Similarly, Arthur C. Clarke's "Crusade" revolves around a planetwide lifeform based on silicon and superfluid helium located in deep intergalactic space, processing its thoughts very slowly by human standards, that sends probes to look for similar life in nearby galaxies. It concludes that it needs to make planets more habitable for similar lifeforms, and sends out other probes to foment supernovae in order to do so. Clarke implies that this is what accounts for most supernovae having occurred in the same region of space and warns that the effort will eventually reach Earth.[citation needed]Robert L. Forward's Camelot 30K describes an ecosystem existing on the surface of Kuiper belt objects that is based on a fluorocarbon chemistry with OF2 as the principal solvent instead of H2O. The organisms in this ecology keep themselves warm by secreting a pellet of uranium-235 inside themselves and then moderating its nuclear fission using a boron-rich carapace around it. Kuiper belt objects are known to be rich in organic compounds such as tholins, so some form of life existing on their surfaces is not entirely implausible–though perhaps not going so far as to develop natural internal nuclear reactors, as have Forward's. Fluorine is also of low cosmic abundance, so its use in this manner is unlikely. [citation needed] Sir Arthur Charles Clarke, CBE (born 16 December 1917) is a British science-fiction author and inventor, most famous for his novel 2001: A Space Odyssey, and for collaborating with director Stanley Kubrick on the film of the same name. ... Multiwavelength X-ray image of the remnant of Keplers Supernova, SN 1604. ... Robert Lull Forward, commonly known as Robert L. Forward, (August 15, 1932 - September 21, 2002) was an American physicist and science fiction writer. ... Camelot 30K is a hard science fiction novel written by the United States physicist Robert L. Forward. ... The Kuiper belt (KYE per) is an area of the solar system extending from within the orbit of Neptune (at 30 AU) to 50 AU from the sun, at inclinations consistent with the ecliptic. ... Some important fluorocarbons. ... Oxygen difluoride is a chemical compound whose formula is OF2. ... Uranium-235 is an isotope of uranium that differs from the elements other common isotope, uranium-238, by its ability to cause a rapidly expanding fission chain reaction. ... General Name, Symbol, Number boron, B, 5 Chemical series metalloids Group, Period, Block 13, 2, p Appearance black/brown Standard atomic weight 10. ... Tholin is a heteropolymer formed by solar ultraviolet irradiation of simple organic compounds such as methane or ethane. ...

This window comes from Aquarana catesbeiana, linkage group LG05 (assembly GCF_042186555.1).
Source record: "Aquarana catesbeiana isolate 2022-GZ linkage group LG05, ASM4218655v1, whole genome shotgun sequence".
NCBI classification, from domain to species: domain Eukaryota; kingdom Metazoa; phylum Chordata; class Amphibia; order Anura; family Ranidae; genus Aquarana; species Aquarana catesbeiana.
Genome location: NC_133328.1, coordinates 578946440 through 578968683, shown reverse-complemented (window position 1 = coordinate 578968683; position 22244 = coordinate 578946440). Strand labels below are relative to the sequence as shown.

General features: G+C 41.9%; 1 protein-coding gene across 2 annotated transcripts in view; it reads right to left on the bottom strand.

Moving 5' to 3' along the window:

In Forward's Rocheworld series, a relatively Earth-like biochemistry is proposed that uses a mixture of water and ammonia as its solvent. In Dragon's Egg and Starquake, Forward proposes life on the surface of a neutron star utilizing "nuclear chemistry" in the degenerate matter crust. Since such life utilised strong nuclear forces instead of electromagnetic interactions, it was posited that life might function millions of times faster than typical on Earth. Rocheworld Rocheworld (1990) AKA The Flight of the Dragonfly (1984) is a science fiction novel by Robert Forward. ... Dragons Egg is a science fiction novel written by Robert Forward in 1980. ... Starquake is a science fiction novel written by Robert Forward in 1989, ISBN 0-595-16748-9. ... A neutron star is one of the few possible endpoints of stellar evolution. ... Degenerate matter is matter which has sufficiently high density that the dominant contribution to its pressure arises from the Pauli exclusion principle. ... The strong nuclear force or strong interaction (also called color force or colour force) is a fundamental force of nature which affects only quarks and antiquarks, and is mediated by gluons in a similar fashion to how the electromagnetic force is mediated by photons. ... In physics, the electromagnetic force is the force that the electromagnetic field exerts on electrically charged particles. ...